What’s for Dinner?

    The Challenge

    Map the life cycle of your favorite food product or dish, and put on your chef’s hat to create its most environmentally sustainable version!


    The growing human population presents challenges to ensuring that all people have access to safe and nutritious food.  A changing climate is of further concern for risks to sustainable food supplies, and vulnerability of populations to environmental and other shocks.  Addressing these challenges of food security involves approaches to improve agricultural practices, while ensuring that the environmental impacts of these practices are minimal.

    According to the Food and Agriculture Organization of the United Nations, almost one-third of the food produced for human consumption is wasted every year![1]  This waste is a tremendous missed opportunity for improving food security and simultaneously minimizing environmental impacts, such as air pollution, landscape degradation, water use, biodiversity loss, and deforestation.[2] 

    Employing life cycle analyses (LCAs) to evaluate all stages in the production and consumption of food, including raw material growth or production, processing, distribution, use, and disposal, can facilitate integration of environmental impact assessment in decision-making.

    Your challenge is to map the life cycle of your favorite food or dish and integrate seasonal environmental patterns to determine the best time and way to eat it!  Conduct a comprehensive analysis of the processes that bring the food to your plate— from growing crops and managing livestock to transporting products into your city.  Use Earth observations to assess agricultural productivity and identify environmental risks to sustainability.

    This challenge addresses the following Sustainable Development Goals (SDGs), adopted by the United Nations General Assembly to engage all countries and all stakeholders in a collaborative partnership.  The SDGs aim to build a better future for all people by achieving sustainable development in three dimensions – economic, social, and environmental – in the spirit of strengthened global solidarity:

    • Goal 1.5: By 2030, build the resilience of the poor and those in vulnerable situations and reduce their exposure and vulnerability to climate-related extreme events and other economic, social and environmental shocks and disasters.
    • Goal 2.1: By 2030, end hunger and ensure access by all people, in particular the poor and people in vulnerable situations, including infants, to safe, nutritious and sufficient food all year round.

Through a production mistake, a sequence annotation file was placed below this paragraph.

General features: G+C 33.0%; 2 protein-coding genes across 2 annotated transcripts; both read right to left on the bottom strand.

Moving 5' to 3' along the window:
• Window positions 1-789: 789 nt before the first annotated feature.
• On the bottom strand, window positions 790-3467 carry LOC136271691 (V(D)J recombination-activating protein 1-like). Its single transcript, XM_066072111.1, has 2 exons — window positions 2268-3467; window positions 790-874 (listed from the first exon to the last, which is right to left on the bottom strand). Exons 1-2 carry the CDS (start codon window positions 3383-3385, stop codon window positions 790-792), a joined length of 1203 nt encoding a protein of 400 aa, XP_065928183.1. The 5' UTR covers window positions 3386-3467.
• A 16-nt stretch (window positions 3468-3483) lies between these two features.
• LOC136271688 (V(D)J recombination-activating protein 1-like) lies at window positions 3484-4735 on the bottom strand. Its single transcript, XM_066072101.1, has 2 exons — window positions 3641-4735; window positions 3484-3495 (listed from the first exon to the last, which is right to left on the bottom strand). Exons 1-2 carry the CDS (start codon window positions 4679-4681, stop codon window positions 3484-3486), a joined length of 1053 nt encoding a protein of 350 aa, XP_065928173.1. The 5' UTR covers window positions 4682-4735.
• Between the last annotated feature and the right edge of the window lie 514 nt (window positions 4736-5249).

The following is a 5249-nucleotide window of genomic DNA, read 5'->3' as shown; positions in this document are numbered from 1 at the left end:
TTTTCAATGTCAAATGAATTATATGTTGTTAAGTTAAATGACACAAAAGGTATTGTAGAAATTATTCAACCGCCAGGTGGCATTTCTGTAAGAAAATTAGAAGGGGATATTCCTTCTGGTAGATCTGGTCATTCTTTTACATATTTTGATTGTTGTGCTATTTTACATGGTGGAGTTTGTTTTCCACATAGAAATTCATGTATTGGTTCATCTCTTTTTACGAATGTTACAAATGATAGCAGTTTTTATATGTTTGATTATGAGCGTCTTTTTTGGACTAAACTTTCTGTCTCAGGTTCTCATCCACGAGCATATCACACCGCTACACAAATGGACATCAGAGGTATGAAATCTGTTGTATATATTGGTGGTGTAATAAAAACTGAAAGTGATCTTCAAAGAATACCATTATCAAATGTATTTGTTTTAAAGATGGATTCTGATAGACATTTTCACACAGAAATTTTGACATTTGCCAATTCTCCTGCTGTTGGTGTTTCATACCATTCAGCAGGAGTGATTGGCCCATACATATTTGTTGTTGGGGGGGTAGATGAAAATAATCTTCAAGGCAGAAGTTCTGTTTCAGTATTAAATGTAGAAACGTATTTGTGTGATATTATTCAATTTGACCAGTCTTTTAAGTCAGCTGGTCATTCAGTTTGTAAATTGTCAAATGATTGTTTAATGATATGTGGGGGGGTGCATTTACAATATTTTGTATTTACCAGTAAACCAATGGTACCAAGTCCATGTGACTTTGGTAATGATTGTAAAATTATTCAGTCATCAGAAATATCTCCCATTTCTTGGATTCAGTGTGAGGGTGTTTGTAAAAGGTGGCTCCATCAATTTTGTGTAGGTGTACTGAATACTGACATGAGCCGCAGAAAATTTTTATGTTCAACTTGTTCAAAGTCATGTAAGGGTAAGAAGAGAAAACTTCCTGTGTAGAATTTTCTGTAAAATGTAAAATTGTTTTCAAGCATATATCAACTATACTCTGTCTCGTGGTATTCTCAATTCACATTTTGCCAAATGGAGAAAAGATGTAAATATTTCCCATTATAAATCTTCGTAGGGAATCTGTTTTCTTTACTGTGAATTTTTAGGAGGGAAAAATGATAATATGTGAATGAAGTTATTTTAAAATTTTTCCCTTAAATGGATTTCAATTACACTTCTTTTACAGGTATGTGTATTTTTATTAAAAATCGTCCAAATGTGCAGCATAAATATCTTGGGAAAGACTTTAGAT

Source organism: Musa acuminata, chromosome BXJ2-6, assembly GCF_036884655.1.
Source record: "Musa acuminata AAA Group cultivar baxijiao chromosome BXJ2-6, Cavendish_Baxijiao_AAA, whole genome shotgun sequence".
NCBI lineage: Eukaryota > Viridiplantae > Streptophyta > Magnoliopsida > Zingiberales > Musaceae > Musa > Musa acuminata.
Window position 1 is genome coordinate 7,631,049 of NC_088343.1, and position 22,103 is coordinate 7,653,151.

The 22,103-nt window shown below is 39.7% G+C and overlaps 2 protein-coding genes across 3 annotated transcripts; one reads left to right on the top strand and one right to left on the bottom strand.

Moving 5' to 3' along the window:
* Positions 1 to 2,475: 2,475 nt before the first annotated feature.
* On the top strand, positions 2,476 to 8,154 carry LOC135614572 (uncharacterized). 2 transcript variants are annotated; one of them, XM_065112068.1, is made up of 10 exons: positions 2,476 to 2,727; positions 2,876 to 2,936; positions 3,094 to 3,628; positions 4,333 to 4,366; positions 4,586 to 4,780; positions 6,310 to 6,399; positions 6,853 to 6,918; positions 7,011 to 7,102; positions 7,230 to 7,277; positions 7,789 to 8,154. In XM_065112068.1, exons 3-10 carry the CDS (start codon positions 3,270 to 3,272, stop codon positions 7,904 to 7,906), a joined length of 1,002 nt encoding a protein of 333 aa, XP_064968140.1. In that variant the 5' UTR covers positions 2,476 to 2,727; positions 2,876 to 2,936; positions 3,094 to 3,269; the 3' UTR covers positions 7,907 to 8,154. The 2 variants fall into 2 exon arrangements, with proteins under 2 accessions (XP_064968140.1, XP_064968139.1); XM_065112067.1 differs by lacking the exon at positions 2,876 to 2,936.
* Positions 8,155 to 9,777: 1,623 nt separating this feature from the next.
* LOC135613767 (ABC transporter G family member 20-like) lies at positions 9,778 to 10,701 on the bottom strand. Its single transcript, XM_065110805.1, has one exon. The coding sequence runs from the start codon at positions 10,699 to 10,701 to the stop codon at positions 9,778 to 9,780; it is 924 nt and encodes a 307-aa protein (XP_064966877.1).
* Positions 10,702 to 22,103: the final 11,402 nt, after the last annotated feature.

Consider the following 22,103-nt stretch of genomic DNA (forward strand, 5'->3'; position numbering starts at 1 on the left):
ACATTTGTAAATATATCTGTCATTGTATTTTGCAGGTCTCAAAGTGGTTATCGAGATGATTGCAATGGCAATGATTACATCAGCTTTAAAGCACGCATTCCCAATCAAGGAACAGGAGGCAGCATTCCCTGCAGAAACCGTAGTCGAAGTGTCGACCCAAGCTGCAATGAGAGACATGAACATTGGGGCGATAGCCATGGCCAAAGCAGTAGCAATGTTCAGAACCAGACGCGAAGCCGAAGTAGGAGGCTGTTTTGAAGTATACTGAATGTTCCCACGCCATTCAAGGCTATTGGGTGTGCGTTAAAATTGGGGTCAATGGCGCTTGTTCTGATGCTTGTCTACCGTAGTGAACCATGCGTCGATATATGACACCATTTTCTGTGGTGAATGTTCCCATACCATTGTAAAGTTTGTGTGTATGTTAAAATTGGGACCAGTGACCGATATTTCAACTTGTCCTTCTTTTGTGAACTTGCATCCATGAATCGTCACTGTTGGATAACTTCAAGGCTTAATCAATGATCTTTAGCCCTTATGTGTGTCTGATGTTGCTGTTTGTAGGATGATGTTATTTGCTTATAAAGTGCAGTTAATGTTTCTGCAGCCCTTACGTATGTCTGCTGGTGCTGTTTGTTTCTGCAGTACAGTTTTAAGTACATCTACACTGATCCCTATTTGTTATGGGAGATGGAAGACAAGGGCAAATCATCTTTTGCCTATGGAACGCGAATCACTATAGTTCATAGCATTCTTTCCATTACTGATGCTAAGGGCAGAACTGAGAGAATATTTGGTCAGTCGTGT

• Goal 2.4: By 2030, ensure sustainable food production systems and implement resilient agricultural practices that increase productivity and production, that help maintain ecosystems, that strengthen capacity for adaptation to climate change, extreme weather, drought, flooding and other disasters and that progressively improve land and soil quality.
    • Goal 12.3: By 2030, halve per capita global food waste at the retail and consumer levels and reduce food losses along production and supply chains, including post-harvest losses.
    • Goal 13.1: Strengthen resilience and adaptive capacity to climate-related hazards and natural disasters in all countries.


    -Consider the spatial and temporal distributions of crop production for the food products/ingredients of your interest.  

    • What are sources of waste during the production of your items of interest?
    • How long does your food item have to travel before it gets to you?  Are there ways to minimize use of resources for food transportation?
    • Are there alternatives that may satisfy your palate and belly, while minimizing resource use and food waste? 

    -Does your food item have a short shelf life or spoil easily?  Can measures be taken to improve the shelf life of these items?  Do these improvement measures come at additional environmental costs? 

    -Are there alternative uses for these end-of-life waste products, including spoiled food?

    [1] “Food loss and waste facts.” SAVE FOOD: Global Initiative on Food Loss and Waste Reduction, Food and Agriculture Organization of the United Nations.  Website Accessed April 12th, 2017. http://www.fao.org/save-food/resources/infographic/en/

    [2] Food and Agriculture Organization of the United Nations. “Food wastage footprint, Full-cost accounting: Final Report.” 2014.

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